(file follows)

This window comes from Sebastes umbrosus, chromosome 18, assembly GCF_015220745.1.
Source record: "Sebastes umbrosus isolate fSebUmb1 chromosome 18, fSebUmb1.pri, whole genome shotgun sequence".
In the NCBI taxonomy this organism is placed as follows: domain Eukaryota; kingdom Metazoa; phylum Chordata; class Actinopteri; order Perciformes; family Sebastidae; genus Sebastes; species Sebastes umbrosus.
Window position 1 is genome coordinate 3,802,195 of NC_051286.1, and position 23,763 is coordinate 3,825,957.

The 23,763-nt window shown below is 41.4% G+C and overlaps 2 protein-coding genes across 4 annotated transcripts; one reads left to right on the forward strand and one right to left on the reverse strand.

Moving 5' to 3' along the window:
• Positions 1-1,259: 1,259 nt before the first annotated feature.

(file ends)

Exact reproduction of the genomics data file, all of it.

This window comes from Sebastes umbrosus, chromosome 18, assembly GCF_015220745.1.
Source record: "Sebastes umbrosus isolate fSebUmb1 chromosome 18, fSebUmb1.pri, whole genome shotgun sequence".
In the NCBI taxonomy this organism is placed as follows: domain Eukaryota; kingdom Metazoa; phylum Chordata; class Actinopteri; order Perciformes; family Sebastidae; genus Sebastes; species Sebastes umbrosus.
Window position 1 is genome coordinate 3,802,195 of NC_051286.1, and position 23,763 is coordinate 3,825,957.

The 23,763-nt window shown below is 41.4% G+C and overlaps 2 protein-coding genes across 4 annotated transcripts; one reads left to right on the forward strand and one right to left on the reverse strand.

Moving 5' to 3' along the window:
• Positions 1-1,259: 1,259 nt before the first annotated feature.